Some people are making very bold claims about what DevOps can deliver. Here’s one: “High-performing IT organizations deploy 30x more frequently with 200x shorter lead times; they have 60x fewer failures and recover 168x faster,” according to the first bullet point of the 2015 annual Puppet Labs State of DevOps report.
With claims like those, managers in all sorts of organizations are starting to sit up and evaluate “doing the DevOps.” And it’s time to worry.
That’s because, inevitably, those considering and then mandating a new DevOps direction will invariably have different interpretations of “what is DevOps”. The desired goals and ways of getting there will be shaped by this understanding and follow from there. For better, or worse.
The problem is magnified because once a new idea has taken root and gained buy-in at executive level, challenging it is nigh on impossible – until the inevitable train wreck happens.
If you are in an organization where DevOps is in the air it therefore behoves you to make sure the management fully understands what DevOps entails, and especially understands that it’s not a quick win.
No quick win
Unlike virtualization, which became a quick way to save money with capacity management optimization, DevOps is not simply a technology that one puts into place to optimize an existing way of operating. DevOps – and the broader “cloud native” approach to custom written software development and delivery – is about changing how your organization functions, often along with which tools its uses, to drastically improve your software. You don’t get eye-popping results like the Puppet Labs’ reports by simply twiddling some knobs in the stack.
So, before you embark on your DevOps quest, it’s good to make sure your organization understands what DevOps is and ensure that it is fully – nay, smartly – behind it. It’s all too easy to launch DevOps programs based on misconceptions. Let’s look at three of the more common ones that are easy gut-checks.
DevOps is automation
The most common misconception is that “DevOps” means simply the use of Puppet, Chef, Ansible, Salt, or one of the other new automation frameworks. While much of the early history of DevOps is inextricably tied to these automation technologies, their use is, at most, merely necessary but is not sufficient for full DevOps.
Instead of just automation, DevOps also includes a very evolved agile style to product development. Software development is in the name. Without a mindful approach to improving the actual software being developed, you’re merely automating eventual failure – or, at best, mediocrity.
The creation of a DevOps team
One of the more pernicious DevOps misconceptions is the need to create a separate DevOps team. The counter-point, here, is that “DevOps” is an end-to-end approach to improving your organization's software: from product management, to development, to QA, to deployment, to operations.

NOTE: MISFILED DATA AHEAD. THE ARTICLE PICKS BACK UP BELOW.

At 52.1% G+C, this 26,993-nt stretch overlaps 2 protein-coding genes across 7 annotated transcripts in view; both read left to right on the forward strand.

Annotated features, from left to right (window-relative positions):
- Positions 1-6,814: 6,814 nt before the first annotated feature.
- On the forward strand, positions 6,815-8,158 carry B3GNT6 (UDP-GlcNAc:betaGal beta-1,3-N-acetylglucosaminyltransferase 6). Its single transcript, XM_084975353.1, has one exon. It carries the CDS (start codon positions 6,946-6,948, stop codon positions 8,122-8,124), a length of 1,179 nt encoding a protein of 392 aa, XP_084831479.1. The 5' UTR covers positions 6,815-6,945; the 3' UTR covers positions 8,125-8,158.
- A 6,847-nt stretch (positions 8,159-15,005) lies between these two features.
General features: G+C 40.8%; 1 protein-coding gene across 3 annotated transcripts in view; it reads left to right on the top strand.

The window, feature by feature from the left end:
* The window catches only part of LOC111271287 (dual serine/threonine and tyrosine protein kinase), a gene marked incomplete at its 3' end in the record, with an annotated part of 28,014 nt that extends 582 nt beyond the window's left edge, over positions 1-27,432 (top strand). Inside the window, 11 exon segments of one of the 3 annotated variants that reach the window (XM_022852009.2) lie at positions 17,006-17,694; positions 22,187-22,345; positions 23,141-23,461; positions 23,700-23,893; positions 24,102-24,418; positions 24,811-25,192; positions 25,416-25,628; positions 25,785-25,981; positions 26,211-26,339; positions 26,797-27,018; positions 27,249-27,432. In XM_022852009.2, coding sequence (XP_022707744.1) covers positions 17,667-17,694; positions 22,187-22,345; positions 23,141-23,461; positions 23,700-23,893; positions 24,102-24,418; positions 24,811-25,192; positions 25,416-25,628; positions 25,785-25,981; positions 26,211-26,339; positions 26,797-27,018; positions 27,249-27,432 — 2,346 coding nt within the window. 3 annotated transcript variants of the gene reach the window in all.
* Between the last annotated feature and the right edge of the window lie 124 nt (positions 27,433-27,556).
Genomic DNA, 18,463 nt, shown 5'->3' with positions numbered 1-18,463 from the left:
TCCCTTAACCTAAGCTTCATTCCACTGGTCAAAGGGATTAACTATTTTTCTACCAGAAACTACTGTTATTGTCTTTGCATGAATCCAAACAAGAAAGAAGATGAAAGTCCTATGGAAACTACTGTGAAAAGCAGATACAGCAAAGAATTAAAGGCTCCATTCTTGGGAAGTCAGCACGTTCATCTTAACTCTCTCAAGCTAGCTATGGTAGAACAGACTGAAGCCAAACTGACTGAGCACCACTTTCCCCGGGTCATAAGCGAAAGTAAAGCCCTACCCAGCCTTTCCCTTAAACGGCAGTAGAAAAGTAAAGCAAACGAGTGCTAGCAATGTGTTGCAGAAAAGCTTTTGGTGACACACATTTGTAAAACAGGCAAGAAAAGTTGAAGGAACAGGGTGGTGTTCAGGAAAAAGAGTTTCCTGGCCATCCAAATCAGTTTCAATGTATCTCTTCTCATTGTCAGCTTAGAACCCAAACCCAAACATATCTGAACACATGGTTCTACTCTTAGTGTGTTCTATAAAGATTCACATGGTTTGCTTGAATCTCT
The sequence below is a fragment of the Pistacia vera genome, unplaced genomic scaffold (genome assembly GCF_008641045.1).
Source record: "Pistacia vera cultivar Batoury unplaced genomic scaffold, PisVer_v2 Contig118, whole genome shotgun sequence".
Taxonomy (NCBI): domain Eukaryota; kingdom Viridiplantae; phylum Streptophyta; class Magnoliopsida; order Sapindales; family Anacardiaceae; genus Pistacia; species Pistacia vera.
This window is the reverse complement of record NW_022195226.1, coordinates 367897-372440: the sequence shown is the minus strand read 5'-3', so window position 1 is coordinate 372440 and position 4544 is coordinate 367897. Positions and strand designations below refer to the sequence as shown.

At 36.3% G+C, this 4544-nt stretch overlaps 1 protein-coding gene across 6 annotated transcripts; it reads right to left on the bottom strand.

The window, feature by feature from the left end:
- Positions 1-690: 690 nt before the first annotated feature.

One of the chief theories of DevOps is that separating out the roles – and, thus, people – in that full process introduces more damage than “savings”: each role ends up locally optimizing and losing sight of the big picture. Hence, the constant barrage of “worked in dev, now ops' problem” slides in DevOps presentations. These separate silos also introduce “waste” in the form of the communication between teams as software moves through the various life-cycle “gates”. Adding yet another team introduces even more waste.
The notion that a separate team, or person, handles all the DevOps related concerns belies a misunderstanding of what DevOps is at its core: sweeping changes to how the organization operates, end-to-end.
DevOps will save you money
Coming from a decade of near alchemical cost savings from virtualization, IT management is conditioned to think first about cost savings. When it comes to new technology adoption measuring savings is the easiest, most dramatic, and, thus, most addictive way to show ROI.
DevOps at first seems to have the trappings of a great cost savings initiative. The idea of having “one team” feels like you’re reducing head-count. When crossed with the idea of a “full-stack developer” – those mythical beasts who can code and do systems management like some short order cook whose skills range from flapjacks to foie gras – management can quickly start to salivate at the ideas of getting more from less staff. Confusing DevOps with automation can add to the alluring mirage just over the horizon’s edge of quick-savings.
While I would argue that cost savings do result from a mature DevOps-driven organization, they certainly won’t come in the short term, nor will they be easy to model up-front. The “savings” are in things like quality of software and better uptime in production. These types of savings are all about “sucking less,” which doesn’t exactly model well in a spreadsheet.
Be the baby, not the bathwater
We’re very close, if not right at, the apex of DevOps’s “inflated expectations.” This year and next, I’d expect almost every organization to start asking the question: “How can we benefit from DevOps?” and putting “strategies” together to do so. The prognosticators at Gartner are predicting DevOps project failures at a rate of 90 per cent by 2018.
If you are part of staff who’s responsible for implementing management decrees, now is the time to ensure your organization doesn't get saddled with some misconceived implementation of DevOps. You – and your organization – want to be part of the 10 per cent, not the 90 per cent. It’s up to you to make sure that should any bathwater get thrown out, the baby of DevOps doesn’t go with it. ®